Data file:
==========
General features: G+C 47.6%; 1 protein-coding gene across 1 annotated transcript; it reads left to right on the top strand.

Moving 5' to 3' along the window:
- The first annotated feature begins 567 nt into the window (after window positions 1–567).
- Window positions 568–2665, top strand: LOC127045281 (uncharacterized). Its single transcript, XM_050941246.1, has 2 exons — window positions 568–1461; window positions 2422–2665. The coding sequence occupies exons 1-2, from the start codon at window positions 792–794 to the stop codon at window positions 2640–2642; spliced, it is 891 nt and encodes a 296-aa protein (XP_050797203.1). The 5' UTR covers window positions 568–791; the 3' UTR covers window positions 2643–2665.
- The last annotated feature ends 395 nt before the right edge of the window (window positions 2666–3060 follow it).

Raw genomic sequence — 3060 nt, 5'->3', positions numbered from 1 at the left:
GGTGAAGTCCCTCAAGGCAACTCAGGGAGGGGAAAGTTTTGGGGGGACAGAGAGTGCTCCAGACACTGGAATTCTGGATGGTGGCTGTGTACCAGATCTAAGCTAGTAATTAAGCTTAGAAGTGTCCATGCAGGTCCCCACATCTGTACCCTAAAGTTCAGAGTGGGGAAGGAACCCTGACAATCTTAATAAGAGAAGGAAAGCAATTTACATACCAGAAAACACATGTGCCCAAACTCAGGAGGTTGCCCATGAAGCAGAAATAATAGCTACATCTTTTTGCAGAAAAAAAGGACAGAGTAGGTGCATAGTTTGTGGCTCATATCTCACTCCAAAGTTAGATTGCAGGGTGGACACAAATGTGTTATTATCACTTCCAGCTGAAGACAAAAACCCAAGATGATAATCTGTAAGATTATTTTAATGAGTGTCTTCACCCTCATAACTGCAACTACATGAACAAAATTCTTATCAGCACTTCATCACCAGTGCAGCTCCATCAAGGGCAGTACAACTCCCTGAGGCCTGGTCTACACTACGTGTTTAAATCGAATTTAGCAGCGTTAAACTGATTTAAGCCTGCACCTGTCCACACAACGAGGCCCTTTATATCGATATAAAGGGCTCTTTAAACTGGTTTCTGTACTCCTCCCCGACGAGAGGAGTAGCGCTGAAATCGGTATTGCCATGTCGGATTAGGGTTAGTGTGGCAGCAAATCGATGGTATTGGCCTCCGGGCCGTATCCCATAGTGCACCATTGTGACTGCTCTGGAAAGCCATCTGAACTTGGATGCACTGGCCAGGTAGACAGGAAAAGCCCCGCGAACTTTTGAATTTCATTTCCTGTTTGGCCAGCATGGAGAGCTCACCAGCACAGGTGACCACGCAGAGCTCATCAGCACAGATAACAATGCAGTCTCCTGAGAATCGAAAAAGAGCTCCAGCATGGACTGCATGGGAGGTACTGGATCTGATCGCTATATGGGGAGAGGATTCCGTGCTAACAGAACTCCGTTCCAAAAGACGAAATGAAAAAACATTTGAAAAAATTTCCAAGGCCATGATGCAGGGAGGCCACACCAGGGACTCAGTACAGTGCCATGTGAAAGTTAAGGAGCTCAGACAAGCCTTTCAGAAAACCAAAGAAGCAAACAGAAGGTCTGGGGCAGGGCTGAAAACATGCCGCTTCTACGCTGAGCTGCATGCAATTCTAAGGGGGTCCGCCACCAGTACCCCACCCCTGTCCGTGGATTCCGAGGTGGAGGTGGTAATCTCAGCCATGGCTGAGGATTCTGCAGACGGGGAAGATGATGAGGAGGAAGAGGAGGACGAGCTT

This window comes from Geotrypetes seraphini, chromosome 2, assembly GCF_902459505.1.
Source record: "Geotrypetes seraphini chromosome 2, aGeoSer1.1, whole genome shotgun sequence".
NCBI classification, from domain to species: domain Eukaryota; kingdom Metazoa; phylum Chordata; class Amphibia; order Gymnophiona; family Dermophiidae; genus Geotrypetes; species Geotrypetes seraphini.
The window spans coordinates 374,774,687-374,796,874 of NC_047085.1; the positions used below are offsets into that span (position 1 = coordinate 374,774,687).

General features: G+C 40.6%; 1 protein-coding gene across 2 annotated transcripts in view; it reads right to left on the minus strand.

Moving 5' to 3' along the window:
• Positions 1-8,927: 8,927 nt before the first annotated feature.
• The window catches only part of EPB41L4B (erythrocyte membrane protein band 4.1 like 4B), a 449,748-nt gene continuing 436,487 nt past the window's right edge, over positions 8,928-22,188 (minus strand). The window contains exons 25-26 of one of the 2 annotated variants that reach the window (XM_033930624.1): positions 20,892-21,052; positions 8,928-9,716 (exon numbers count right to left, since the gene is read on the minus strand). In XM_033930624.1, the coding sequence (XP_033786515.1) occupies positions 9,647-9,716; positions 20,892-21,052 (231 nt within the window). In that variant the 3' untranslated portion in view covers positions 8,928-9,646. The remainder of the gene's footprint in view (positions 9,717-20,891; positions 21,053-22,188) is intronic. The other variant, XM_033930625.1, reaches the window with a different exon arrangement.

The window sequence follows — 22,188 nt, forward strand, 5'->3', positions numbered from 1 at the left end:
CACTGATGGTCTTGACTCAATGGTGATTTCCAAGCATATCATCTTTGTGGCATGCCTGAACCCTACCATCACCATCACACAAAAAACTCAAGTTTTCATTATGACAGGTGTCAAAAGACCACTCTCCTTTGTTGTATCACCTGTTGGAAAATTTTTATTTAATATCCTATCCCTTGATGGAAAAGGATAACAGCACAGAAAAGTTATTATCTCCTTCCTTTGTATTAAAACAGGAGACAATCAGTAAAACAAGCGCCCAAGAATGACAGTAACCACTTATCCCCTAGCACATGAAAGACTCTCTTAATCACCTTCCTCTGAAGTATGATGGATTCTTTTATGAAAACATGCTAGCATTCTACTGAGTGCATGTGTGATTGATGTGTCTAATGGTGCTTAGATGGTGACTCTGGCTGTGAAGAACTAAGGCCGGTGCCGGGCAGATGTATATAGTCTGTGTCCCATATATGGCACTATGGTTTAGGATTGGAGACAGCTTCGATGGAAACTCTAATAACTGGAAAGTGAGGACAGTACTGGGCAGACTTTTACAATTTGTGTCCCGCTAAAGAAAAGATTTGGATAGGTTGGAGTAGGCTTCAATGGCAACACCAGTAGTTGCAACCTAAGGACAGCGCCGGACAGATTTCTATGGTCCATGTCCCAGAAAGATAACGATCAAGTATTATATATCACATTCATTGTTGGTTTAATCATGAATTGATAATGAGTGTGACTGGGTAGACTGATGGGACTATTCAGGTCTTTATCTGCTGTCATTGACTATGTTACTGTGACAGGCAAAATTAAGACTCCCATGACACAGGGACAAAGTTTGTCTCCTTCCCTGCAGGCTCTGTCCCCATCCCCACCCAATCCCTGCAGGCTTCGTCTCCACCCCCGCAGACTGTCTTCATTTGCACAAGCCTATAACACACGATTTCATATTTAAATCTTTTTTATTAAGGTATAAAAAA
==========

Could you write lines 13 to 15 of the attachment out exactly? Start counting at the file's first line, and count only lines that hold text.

Moving 5' to 3' along the window:
• Positions 1-8,927: 8,927 nt before the first annotated feature.
• The window catches only part of EPB41L4B (erythrocyte membrane protein band 4.1 like 4B), a 449,748-nt gene continuing 436,487 nt past the window's right edge, over positions 8,928-22,188 (minus strand). The window contains exons 25-26 of one of the 2 annotated variants that reach the window (XM_033930624.1): positions 20,892-21,052; positions 8,928-9,716 (exon numbers count right to left, since the gene is read on the minus strand). In XM_033930624.1, the coding sequence (XP_033786515.1) occupies positions 9,647-9,716; positions 20,892-21,052 (231 nt within the window). In that variant the 3' untranslated portion in view covers positions 8,928-9,646. The remainder of the gene's footprint in view (positions 9,717-20,891; positions 21,053-22,188) is intronic. The other variant, XM_033930625.1, reaches the window with a different exon arrangement.